One mode of online communication would be considered Facebook. Facebook is a social networking site where you can create and maintain relationships with family and friends. As talked about in the article by Quan-Haase it talks about social ties and how the Internet is an important medium for maintaining existing social contacts and establishing new relationships. (Quan-Haase 674) When using Facebook you can keep in contact with people you are close with, but who might be separated by distance. It mentions in the article “the choice of communication mode is influenced less by the strength of the tie than by the type of tie connecting two individuals.” (Quan-Haase, 675) For example I tend to keep in touch with friends rather than family over Facebook. I think that stronger the tie you have with someone the more personal you want the conversation to be, so therefore when talking to my family I tend to either do it face-to-face or over the phone/texting. Facebook definitely helps maintain social ties among individuals that are separated by distance

 

Resources

Quan-Haase, A. (2007). University students’ local and distant social ties: Using and integrating modes of communication on campus Information, Communication & Society 10 (5), October 2007, pp. 671–693

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Formal CMC

Formal CMC | Jenny's UACMC Portfolio | Scoop.it

The purpose of using Linked In is to formally put an image of yourself on the Internet, where recruiters from business and different organization’s can find you and potentially hire you based on certain criteria. Linked in represents many different dimensions of formal computer mediated communication. According to the article by Hrastinski some dimensions of formal communication are a set of arranged participants, a preset agenda, one-way communication, impoverished content, formal language and speech register. I think that Linked In follows most of these guidelines. When using Linked In you have a preset agenda, trying to make yourself look like the perfect candidate for any job offer that might come your way, you use very formal language and try to come off as professional as possible, and it can be one-way until a recruiter tries to contact you through your email or any other form of technology.

 

“The main lesson to be learnt is fairly straightforward: both the medium itself and, most importantly, how the medium is used will affect the degree of formality of communication.” (As quoted by Hrastinski) When using Linked In you have to be very straightforward, you need to make sure that you do not put too much unnecessary information on your page, and that you get to the point. Linked In actually gives you specific steps of how to make your page the best it could be. You can also filter your page and make it a little more private by going to your account settings and choosing what information you want available and whom you want to have access to your page.

 

Formal communication is used when you want to get a specific point across in a clear and concise way. I think that Linked In, being a professional networking website uses a lot of the dimensions of formal cmc. It is necessary to use formal communication when using Linked In because you want to come off in a professional manor. When you are entering the work force or already in it, it is necessary to present yourself in the appropriate way.

 

Resources

Hrastinski, S. (2010). Informal and formal dimensions of computer-mediated communication: A model. International Journal of Networking and Virtual Organisations, 7(1), 23-38. Available at: http://is2.lse.ac.uk/asp/aspecis/20080188.pdf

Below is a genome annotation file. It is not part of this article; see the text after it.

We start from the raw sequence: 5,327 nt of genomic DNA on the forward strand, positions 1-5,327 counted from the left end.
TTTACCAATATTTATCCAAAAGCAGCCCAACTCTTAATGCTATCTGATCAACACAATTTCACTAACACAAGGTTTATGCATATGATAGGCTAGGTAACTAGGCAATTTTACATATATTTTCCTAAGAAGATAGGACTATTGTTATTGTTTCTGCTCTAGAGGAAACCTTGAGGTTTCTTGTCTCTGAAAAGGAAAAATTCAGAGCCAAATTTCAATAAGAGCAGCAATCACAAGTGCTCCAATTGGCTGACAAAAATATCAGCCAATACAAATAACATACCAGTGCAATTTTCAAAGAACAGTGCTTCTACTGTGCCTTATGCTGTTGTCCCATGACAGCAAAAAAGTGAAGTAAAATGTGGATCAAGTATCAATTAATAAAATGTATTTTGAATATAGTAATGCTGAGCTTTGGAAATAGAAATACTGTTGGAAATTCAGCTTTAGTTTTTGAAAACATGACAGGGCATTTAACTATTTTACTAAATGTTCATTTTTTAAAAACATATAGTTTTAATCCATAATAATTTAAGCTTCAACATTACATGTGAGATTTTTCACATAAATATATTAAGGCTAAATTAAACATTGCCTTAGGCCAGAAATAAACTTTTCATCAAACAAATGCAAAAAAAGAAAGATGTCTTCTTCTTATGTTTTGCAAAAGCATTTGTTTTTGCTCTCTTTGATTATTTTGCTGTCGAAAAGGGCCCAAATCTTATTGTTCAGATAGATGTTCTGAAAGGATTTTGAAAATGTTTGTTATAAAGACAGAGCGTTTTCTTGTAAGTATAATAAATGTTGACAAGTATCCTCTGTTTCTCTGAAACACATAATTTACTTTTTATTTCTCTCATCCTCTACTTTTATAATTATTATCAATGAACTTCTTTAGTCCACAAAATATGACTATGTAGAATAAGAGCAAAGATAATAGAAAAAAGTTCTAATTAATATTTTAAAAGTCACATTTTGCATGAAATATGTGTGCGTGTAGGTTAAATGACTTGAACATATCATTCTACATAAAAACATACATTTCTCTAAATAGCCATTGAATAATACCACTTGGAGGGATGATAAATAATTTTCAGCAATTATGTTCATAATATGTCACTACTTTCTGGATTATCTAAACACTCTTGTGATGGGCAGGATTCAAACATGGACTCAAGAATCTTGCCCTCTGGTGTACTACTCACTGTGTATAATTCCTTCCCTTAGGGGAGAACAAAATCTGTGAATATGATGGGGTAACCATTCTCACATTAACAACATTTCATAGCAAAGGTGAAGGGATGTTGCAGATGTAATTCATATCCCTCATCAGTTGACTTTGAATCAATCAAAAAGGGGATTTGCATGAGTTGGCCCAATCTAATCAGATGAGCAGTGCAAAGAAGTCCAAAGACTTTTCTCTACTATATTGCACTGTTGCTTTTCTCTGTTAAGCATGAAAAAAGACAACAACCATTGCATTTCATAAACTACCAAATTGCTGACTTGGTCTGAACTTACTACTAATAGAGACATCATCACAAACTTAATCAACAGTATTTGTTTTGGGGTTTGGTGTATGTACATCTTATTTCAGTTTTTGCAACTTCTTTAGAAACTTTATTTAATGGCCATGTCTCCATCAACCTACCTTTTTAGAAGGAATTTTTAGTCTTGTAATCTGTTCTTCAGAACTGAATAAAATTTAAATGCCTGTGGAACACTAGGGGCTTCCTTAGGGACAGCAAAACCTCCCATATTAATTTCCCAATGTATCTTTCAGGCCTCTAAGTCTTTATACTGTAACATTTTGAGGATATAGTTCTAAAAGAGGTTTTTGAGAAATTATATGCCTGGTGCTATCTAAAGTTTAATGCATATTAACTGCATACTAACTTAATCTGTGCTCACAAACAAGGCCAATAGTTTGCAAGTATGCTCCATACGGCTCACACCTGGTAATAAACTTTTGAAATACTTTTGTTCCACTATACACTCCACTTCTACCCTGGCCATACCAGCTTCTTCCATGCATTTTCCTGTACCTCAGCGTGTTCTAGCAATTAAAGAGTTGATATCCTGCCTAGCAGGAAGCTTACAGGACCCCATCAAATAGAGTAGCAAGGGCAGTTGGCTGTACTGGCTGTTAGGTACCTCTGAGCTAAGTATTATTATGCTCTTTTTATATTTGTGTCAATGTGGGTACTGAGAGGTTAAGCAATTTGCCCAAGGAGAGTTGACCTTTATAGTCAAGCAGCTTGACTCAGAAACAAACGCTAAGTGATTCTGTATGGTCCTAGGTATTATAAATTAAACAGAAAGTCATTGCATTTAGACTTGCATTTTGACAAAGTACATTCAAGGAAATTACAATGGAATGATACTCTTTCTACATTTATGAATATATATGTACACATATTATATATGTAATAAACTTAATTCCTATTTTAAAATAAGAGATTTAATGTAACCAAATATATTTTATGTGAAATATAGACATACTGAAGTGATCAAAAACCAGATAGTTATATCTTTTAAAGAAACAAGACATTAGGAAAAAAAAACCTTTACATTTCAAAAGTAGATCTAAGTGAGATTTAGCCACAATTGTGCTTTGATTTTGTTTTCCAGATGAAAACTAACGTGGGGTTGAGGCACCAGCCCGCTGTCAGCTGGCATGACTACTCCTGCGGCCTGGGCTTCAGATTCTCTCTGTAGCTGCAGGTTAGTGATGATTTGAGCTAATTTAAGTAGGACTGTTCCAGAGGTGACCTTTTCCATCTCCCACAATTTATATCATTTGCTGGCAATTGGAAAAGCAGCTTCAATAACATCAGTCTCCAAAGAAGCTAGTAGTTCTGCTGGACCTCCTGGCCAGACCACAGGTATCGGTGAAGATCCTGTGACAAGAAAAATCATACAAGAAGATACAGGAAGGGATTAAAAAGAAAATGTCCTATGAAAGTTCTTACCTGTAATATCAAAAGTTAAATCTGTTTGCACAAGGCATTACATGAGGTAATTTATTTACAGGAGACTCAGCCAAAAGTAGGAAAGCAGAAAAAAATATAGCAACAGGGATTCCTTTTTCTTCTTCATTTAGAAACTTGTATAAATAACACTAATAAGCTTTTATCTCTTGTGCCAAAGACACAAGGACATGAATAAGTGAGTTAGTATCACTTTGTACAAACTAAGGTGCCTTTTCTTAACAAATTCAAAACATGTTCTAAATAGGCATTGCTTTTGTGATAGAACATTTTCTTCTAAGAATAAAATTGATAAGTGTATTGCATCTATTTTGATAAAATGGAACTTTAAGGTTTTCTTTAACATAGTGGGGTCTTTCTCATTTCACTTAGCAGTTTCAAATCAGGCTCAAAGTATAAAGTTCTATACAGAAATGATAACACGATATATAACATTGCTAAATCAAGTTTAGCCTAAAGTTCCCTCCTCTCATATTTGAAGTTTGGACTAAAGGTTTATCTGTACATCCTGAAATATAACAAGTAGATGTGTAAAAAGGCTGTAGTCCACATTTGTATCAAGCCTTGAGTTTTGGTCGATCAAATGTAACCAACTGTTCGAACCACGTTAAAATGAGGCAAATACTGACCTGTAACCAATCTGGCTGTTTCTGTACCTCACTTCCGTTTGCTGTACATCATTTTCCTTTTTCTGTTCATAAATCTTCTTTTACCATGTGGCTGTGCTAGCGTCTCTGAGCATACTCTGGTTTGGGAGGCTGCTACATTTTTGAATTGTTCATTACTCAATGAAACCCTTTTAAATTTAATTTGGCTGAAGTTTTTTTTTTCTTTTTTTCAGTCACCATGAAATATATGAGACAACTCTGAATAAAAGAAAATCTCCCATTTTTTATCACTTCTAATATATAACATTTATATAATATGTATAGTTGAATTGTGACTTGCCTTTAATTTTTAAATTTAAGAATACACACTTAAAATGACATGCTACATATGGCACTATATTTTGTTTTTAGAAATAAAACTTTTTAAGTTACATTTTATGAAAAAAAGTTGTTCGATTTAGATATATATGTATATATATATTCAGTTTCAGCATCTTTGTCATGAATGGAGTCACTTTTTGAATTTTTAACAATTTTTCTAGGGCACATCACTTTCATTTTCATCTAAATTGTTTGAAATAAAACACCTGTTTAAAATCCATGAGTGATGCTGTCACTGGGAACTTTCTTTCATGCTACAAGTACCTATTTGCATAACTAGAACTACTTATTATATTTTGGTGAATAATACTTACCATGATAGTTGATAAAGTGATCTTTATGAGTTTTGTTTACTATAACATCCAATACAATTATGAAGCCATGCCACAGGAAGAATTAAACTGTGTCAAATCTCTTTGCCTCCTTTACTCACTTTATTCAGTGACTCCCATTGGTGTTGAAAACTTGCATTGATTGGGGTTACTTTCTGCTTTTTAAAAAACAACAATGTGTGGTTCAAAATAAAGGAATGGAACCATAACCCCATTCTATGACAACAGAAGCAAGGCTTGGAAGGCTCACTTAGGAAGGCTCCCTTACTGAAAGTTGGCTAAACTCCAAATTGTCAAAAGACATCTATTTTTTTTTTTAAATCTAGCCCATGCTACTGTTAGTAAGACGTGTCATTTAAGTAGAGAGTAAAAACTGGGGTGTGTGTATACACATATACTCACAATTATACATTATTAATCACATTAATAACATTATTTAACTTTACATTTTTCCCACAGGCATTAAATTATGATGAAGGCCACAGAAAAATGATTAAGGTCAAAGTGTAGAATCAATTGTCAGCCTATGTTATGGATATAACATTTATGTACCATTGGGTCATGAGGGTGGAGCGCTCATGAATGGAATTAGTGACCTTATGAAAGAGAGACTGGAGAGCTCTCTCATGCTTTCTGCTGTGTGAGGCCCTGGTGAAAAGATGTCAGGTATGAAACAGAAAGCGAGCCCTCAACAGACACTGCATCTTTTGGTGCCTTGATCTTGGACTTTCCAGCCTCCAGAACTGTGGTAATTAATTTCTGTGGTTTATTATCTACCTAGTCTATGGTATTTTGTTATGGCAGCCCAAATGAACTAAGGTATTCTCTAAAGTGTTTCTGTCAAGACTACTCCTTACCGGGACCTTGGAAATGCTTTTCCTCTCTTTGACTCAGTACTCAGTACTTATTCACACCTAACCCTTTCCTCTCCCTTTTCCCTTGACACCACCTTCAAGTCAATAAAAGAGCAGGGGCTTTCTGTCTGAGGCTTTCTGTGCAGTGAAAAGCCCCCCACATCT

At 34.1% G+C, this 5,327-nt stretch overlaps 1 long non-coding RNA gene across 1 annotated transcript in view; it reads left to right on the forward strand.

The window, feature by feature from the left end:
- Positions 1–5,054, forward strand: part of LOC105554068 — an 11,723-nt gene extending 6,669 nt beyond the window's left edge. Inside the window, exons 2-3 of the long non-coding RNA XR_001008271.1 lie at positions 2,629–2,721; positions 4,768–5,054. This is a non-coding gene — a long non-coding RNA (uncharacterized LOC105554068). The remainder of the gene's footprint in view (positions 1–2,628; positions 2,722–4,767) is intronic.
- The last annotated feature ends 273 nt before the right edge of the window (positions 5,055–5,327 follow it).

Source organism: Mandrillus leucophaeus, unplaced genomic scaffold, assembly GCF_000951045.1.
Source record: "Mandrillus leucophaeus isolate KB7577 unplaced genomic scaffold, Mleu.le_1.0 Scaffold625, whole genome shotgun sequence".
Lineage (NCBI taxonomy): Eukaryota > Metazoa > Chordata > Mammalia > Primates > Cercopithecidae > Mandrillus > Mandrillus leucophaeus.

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Filtering/Curating

Filtering/Curating | Jenny's UACMC Portfolio | Scoop.it

Twitter is a social networking website where you can constantly update statuses about any topic you wish to talk about. Twitter is one website where filtering and curating occur constantly. Through twitter you can form hashtags, which help to sort and organize content and, help people communicate emotion or nuance in their tweets. (As quoted by Masullo-Chen) I am not a huge twitter user but if you click on the link above it leads you to my twitter page where you will find a variety of different hashtags, some of which include #uacmc and #defineculture. Using hashtags is a way to filter out information and focus more on a specific topic. You can form your own hashtag for a topic you are talking about or search other people’s hashtags that you are interested in. For example if someone is trying to search for something about poetry they can hashtag poetry which would look like #poetry. A benefit of using hashtags is that they are unique; you can come up with anything you want. Masullo-Chen says, “ Another use of hashtags is to add some personality or emotion to tweets.” Since you are using computer mediated communication it might be harder to tell what peoples emotions are since you are not face-to-face, so using hashtags and expressing your emotions and thoughts through these, really helps. For hashtags, Twitter is only the beginning, people now use them on Facebook and I’m sure they will be spread to many other computer mediated communication technologies.

 

Resources

Masullo-Chen, G. (2011) How to use twitter hashtag. Save the media blog. Available at http://savethemedia.com/2011/03/04/howtousetwitterhashtag/

 

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Community Building

Community Building | Jenny's UACMC Portfolio | Scoop.it

This blog post is an example of community building. This url connects you to my twitter profile where you can find different information that I have posted over the past few months. I attached links to my twitter page which can be accessed by anyone who chooses to follow me. I was able to filter my information by using a specific hashtag people can search which was #uacmc. One of the assignments was to show community building at the University at Albany. I chose to present the different aspects of community building found on the official University at Albany webpage. In particular I found a YouTube video of the Albany culture and sense of community they have i attached this link to my twitter page. I also found ways for freshmen to connect through orientation groups accompanying a video to help accommodate them to this new environment. I posted this link as well on my twitter page.

 

According to the reading by Ellison, Steinfield and Lampe my twitter page shows a sense of social capital. By using this website you make social ties with the people you are following, and the people that are following you. In this class we all have a common hashtag we use on twitter which is #uacmc and this brings our class together, and allows for people in the class to view other classmates profiles. I do not necessarily think this website creates strong social ties but it does allow for the class to come together around a common topic, this one in particular being community building.

 

Resources

Ellison, N. B., Steinfield, C., & Lampe, C. (2007). The benefits of Facebook "friends:" Social capital and college students' use of online social network sites. Journal of Computer-Mediated Communication, 12(4), article 1. http://jcmc.indiana.edu/vol12/issue4/ellison.html